Just read an interesting article from ESPN telling us what a brilliant start Erling Haaland got off to for Manchester City with two goals in his debut at West Ham.
Brilliant!. That made me crack a smile.
Yes, first week over and the Norwegian superstar is riding high on the list of top scorers in the Premier League.
I had a bit of a giggle at that!
Then I saw Roy Keane suggesting that Erling Haaland could score 30 or even 40 goals this season.
That elicited what I believe the youth of today refer to as a “LOL”. I actually laughed out loud.
The wife asked me if everything was okay.
Is this guy really worth the hype? So I watched the match highlights. Following his second goal the commentator roared, “welcome to Manchester, Erling Haaland, you are going to be a superstar”.
So now I’m on the floor.
So what was the reason for my fits of laughter? After all, Erling Haaland is an exceptional player who had an exceptional game for the current champions, against the team who finished 7th in the league last season, and had converted 50% of his chances.
Well, the problem is, I had just watched the Fulham vs Liverpool game, where the Cottagers’ number 9 had pretty much done exactly the same, but he did it against the team that finished 2nd in the league, he did it playing for a team that had just been promoted, and he had converted 66% of his chances.
Where was the ESPN coverage of Mitro?
Where was Roy Keane telling the world how many goals Mitro could go on to score?
Then, my mind being the mass of short circuiting neurons that it is, I very briefly considered if we had made a mistake letting him go? But then I remembered the three goals he scored for Fulham during the entire last season that he was in the Prem.
81 goals in 101 matches for Fulham in the Championship suggests that Mitro is the kind of striker that every Premier league club would want on their books. Almost a goal a game, even in the Championship, is pretty special. But there were no big stories of him being chased by the big boys.
Unfortunately, his last two seasons in the Prem produced just 14 goals in 64 matches.
I love Mitro. I think he’s a great character and I check on how he’s playing every week, and I really do like to see him doing well. Trouble is, I also love my grandkids, but I wouldn’t want the Geordie nation depending on them to get us into Europe.
Is this going to be the season he takes the Premier League by the scruff of the neck and shows us what he is really capable of, or as with the last couple of seasons in the top tier, will the opposition figure out that he’s no threat outside the box and they just need to out-muscle him closer to goal to keep him contained?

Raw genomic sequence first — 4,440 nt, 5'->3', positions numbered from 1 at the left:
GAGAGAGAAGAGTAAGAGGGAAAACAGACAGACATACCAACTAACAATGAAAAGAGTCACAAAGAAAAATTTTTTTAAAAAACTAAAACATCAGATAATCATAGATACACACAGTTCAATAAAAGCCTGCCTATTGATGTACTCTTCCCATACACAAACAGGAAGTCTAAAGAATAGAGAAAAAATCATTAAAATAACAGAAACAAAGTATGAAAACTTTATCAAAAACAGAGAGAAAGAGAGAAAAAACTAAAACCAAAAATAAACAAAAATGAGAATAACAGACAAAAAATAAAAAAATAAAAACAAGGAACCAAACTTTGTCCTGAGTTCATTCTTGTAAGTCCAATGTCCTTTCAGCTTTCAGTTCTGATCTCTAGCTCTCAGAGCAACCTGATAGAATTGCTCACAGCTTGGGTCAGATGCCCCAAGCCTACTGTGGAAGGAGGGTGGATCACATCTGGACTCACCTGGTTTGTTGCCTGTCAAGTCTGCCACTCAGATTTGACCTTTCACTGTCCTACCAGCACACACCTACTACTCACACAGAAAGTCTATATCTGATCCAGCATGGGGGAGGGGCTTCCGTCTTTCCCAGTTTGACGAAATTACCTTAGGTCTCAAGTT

Let’s see where he is compared to Haaland in say five weeks time. I hope he does well, then maybe we’ll all conveniently forget his previous poor form at the highest level and have a crack at the previous owner for getting rid of him!
However, he’s not the only former Newcastle United player that got away, is he?
Six years ago Kevin Mbabu had made a grand total of three appearances for us before being shipped out back home to Switzerland. Mbabu has now joined Mitro at Fulham.
Then there’s Adam Armstrong. Another player we all had great hopes for – even more so because he was from Chapel House, just a stone’s throw from the hallowed turf. Sadly, after almost four years out on loan we decided to cash in on Arma, disposing of him to Blackburn for a meagre couple of million. His time with Southampton might suggest that had we held on to him he might not have turned out to be the local hero we were looking for.
Then of course we have Ivan Toney, another youngster that we “didn’t give a chance” to.
After just two first team appearances, and what must have seemed like an eternity out on loan, Toney was sold to Peterborough for around half a million. “The Posh” couldn’t believe their luck when he was banging goals in every other game AND they managed to sell him on to Brentford for ten times what they paid. Should we have stuck with him or did he need the permanent move down the leagues to “find himself”?
The truth is, none of these players “excelled” during their time at St James’ Park and given the circumstances at the time we were probably right to move them on. Nobody can see into the future.
They all have the chance, this season, to show us what could have been, which is particularly poignant considering how much we are struggling to get the right players in.
So what was our problem back then? Were we impatient? Did we expect too much? Or did we just not know how to bring the talent on?
What is the accepted max when it comes to a player going out on loan before we accept defeat and move him on?
This all brings us nicely round to Elliot Anderson. Played for the U21s, went out on loan to League Two Bristol Rovers, now looking at a slot in the first team squad. Obviously, as the likes of Gayle and Mitro have shown us, there’s a huge difference between the leagues. Did Anderson benefit from being in League Two at all? The lower leagues may not be as skilful but he will have played some much more physical football during his time there.
Is it just too big a jump to the Prem? Should he have maybe spent time in the Championship?
Or is it possible that the deciding factor when it comes to this youngster is what our manager does with him?
A few games on the bench to get used to the speed and skill that he will come up against, not to mention the intensity and the atmosphere?
A few cameos at the end of the games?
Then, later in the season, depending on how he does, maybe a start against one of the sides who are struggling down the bottom of the league?
Do we need to bring in a replacement for Shelvey, or do we just have to have a little faith in the likes of Anderson and the Longstaff brothers?
Either way – it’s going to be an interesting season.